Wrong-way golfer in A9 crash after satnav mix-up

Chris Crowder had been playing in a tournament at Gleneagles when he joined the wrong carriageway on the A9. Picture: Getty
Chris Crowder had been playing in a tournament at Gleneagles when he joined the wrong carriageway on the A9. Picture: Getty
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A PROFESSIONAL golfer left several people injured after causing a crash on the A9 shortly after playing in a prestigious tournament at Gleneagles.

Chris Crowder’s wife was left scarred for life, while his young daughter and playing partner had to crawl from the wreckage after the car rolled across the dual carriageway at speed.

Crowder swerved suddenly into the path of another vehicle after debating with fellow player Ronnie Singleton over the directions being given by his satnav system.

At Perth Sheriff Court yesterday, PGA professional Crowder was banned from driving for six months and fined £500 after he admitted careless driving in September last year.

He had been playing in the grand final of the Lombard Trophy on the Ryder Cup course and was leaving Gleneagles with his playing partner, wife Joanne and four-year-old daughter.

Rebecca Kynaston, prosecuting, said that Crowder’s Citroen C4 was “loaded to capacity with luggage”, which made his view out of the rear window difficult.

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She added: “He utilised satnav due to his unfamiliarity with the area. After a short period of confusion, with the accused and his passenger discussing whether to follow the satnav directions, they eventually turned on to the A9. However, he mistakenly turned on to the northbound rather than the Glasgow-bound carriageway. Mr Singleton informed the accused he was going the wrong way.”

She said Crowder then swerved without warning into the path of another car driven by a woman.

Ms Kynaston said: “She felt the collision was inevitable. Her airbag deployed and she continued on to the central reservation before crashing.

“The collision caused the accused’s vehicle to be propelled on to the southbound, opposing carriageway. It narrowly avoided other traffic. The vehicle overturned and collided with the verge before coming to rest on its roof.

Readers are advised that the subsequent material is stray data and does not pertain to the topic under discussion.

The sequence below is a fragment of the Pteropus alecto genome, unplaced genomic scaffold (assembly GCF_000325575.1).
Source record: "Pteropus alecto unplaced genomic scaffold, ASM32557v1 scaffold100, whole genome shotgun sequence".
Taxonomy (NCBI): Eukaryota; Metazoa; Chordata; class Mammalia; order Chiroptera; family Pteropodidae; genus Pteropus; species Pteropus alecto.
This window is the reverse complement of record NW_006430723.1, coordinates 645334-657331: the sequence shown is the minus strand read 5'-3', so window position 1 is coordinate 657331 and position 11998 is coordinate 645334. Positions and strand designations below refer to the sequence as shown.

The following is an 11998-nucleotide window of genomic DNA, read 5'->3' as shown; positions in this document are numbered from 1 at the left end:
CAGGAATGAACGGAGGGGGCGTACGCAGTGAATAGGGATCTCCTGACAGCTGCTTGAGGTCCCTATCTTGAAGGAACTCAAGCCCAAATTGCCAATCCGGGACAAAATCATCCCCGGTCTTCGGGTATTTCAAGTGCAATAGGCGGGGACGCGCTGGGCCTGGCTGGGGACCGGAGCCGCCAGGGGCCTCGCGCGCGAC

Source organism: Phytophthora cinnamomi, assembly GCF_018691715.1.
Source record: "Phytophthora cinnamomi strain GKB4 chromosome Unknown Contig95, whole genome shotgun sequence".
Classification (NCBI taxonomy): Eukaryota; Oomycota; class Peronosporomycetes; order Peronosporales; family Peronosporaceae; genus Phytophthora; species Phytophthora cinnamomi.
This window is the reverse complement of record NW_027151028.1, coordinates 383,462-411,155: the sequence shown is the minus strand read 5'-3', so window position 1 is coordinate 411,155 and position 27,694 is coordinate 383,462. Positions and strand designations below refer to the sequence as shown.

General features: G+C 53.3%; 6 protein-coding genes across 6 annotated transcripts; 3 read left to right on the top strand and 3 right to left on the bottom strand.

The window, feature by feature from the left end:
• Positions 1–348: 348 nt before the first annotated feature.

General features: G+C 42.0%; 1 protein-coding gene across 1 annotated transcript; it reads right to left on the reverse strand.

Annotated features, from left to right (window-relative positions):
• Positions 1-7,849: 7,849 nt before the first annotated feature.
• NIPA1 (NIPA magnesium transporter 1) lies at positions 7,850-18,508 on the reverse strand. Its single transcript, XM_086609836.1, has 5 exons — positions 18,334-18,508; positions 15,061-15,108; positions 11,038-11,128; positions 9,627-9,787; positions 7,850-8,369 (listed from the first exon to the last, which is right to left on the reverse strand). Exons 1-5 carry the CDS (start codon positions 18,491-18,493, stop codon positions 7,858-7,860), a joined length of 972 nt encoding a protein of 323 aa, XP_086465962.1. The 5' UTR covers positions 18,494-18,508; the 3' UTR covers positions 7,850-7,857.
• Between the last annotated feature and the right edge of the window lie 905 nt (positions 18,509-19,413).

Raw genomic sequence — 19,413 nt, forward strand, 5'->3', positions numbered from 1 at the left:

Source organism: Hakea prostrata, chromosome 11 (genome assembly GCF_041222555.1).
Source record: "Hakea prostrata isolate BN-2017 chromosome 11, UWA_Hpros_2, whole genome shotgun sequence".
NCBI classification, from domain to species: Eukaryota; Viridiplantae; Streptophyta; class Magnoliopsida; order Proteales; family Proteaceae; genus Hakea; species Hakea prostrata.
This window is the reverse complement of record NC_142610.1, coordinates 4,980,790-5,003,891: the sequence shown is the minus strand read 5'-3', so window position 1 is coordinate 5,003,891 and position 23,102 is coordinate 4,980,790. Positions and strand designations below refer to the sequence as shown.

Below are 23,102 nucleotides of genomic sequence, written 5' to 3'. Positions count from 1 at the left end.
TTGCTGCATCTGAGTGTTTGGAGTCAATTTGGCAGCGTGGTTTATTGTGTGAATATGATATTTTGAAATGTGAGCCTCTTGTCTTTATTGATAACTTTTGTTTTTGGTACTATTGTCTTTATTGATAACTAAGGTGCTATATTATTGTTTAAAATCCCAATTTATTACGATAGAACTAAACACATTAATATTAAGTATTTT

“Mr Singleton was seen to crawl from the front passenger seat, while the accused’s daughter crawled from the rear with scuff marks to her face.

“The accused’s wife tried to drag herself from the rear, but she had extensive injuries, with the bone protruding from her leg and foot.”

Mrs Kynaston said an air ambulance was called but it was considered too dangerous for Crowder’s wife’s injury and she was taken by ambulance to Ninewells Hospital in Dundee.

She was found to have dislocated her foot and broken her leg in four places. She spent two weeks in hospital and needed several bouts of surgery.

The woman driver of the other car suffered chest pains and airbag burns.

Defending solicitor Alison Mackay said: “It was a hire car and he was not familiar with the area. A greenkeeper later confirmed there had been a change to the road layout, which had not been updated on most satnavs.

“He had the satnav telling him to go one way and his friend telling him to go the other way. He realises he has to go the other way and pulls out to the outside lane.

“It was clearly a horrible accident and his wife has sustained injuries from which she will never recover. She will be permanently scarred.”

Crowder, who represents Liverpool’s Lee Park Golf Club, qualified for the Glenmuir PGA Professional Championship earlier this year.

He said: “We’d only been travelling for about ten minutes after leaving Gleneagles. It happened as soon as we got on to the A9 and the car rolled.”

Sheriff Michael Fletcher noted that Crowder already had six points on his licence and added seven more, leading to the ban.